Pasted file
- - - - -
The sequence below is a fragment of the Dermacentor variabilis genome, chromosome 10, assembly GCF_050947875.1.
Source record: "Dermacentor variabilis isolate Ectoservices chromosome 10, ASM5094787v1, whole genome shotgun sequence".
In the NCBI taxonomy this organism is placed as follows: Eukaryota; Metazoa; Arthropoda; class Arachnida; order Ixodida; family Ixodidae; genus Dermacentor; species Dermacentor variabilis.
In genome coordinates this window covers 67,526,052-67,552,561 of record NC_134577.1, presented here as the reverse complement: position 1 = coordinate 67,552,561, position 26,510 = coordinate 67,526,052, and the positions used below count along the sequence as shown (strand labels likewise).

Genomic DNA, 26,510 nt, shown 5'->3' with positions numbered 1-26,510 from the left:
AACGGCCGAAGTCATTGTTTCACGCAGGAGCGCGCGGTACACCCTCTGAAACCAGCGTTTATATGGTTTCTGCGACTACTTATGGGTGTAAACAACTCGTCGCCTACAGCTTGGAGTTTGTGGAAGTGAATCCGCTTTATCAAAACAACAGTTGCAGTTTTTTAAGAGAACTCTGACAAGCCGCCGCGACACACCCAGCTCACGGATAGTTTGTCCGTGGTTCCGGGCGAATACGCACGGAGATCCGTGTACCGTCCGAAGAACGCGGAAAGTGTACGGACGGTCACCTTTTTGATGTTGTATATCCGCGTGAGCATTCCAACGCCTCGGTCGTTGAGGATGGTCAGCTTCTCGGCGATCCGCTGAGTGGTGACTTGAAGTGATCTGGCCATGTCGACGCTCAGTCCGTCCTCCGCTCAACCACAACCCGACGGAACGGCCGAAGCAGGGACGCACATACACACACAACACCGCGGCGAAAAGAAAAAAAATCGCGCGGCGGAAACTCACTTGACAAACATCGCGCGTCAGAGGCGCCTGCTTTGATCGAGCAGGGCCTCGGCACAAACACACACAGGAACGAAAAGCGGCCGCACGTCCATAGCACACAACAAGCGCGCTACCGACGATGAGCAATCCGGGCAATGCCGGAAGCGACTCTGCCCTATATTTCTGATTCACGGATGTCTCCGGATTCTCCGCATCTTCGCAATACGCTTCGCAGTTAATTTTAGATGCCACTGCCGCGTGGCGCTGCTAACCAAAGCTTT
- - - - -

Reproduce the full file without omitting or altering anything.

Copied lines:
The sequence below is a fragment of the Dermacentor variabilis genome, chromosome 10, assembly GCF_050947875.1.
Source record: "Dermacentor variabilis isolate Ectoservices chromosome 10, ASM5094787v1, whole genome shotgun sequence".
In the NCBI taxonomy this organism is placed as follows: Eukaryota; Metazoa; Arthropoda; class Arachnida; order Ixodida; family Ixodidae; genus Dermacentor; species Dermacentor variabilis.
In genome coordinates this window covers 67,526,052-67,552,561 of record NC_134577.1, presented here as the reverse complement: position 1 = coordinate 67,552,561, position 26,510 = coordinate 67,526,052, and the positions used below count along the sequence as shown (strand labels likewise).

Genomic DNA, 26,510 nt, shown 5'->3' with positions numbered 1-26,510 from the left:
AACGGCCGAAGTCATTGTTTCACGCAGGAGCGCGCGGTACACCCTCTGAAACCAGCGTTTATATGGTTTCTGCGACTACTTATGGGTGTAAACAACTCGTCGCCTACAGCTTGGAGTTTGTGGAAGTGAATCCGCTTTATCAAAACAACAGTTGCAGTTTTTTAAGAGAACTCTGACAAGCCGCCGCGACACACCCAGCTCACGGATAGTTTGTCCGTGGTTCCGGGCGAATACGCACGGAGATCCGTGTACCGTCCGAAGAACGCGGAAAGTGTACGGACGGTCACCTTTTTGATGTTGTATATCCGCGTGAGCATTCCAACGCCTCGGTCGTTGAGGATGGTCAGCTTCTCGGCGATCCGCTGAGTGGTGACTTGAAGTGATCTGGCCATGTCGACGCTCAGTCCGTCCTCCGCTCAACCACAACCCGACGGAACGGCCGAAGCAGGGACGCACATACACACACAACACCGCGGCGAAAAGAAAAAAAATCGCGCGGCGGAAACTCACTTGACAAACATCGCGCGTCAGAGGCGCCTGCTTTGATCGAGCAGGGCCTCGGCACAAACACACACAGGAACGAAAAGCGGCCGCACGTCCATAGCACACAACAAGCGCGCTACCGACGATGAGCAATCCGGGCAATGCCGGAAGCGACTCTGCCCTATATTTCTGATTCACGGATGTCTCCGGATTCTCCGCATCTTCGCAATACGCTTCGCAGTTAATTTTAGATGCCACTGCCGCGTGGCGCTGCTAACCAAAGCTTT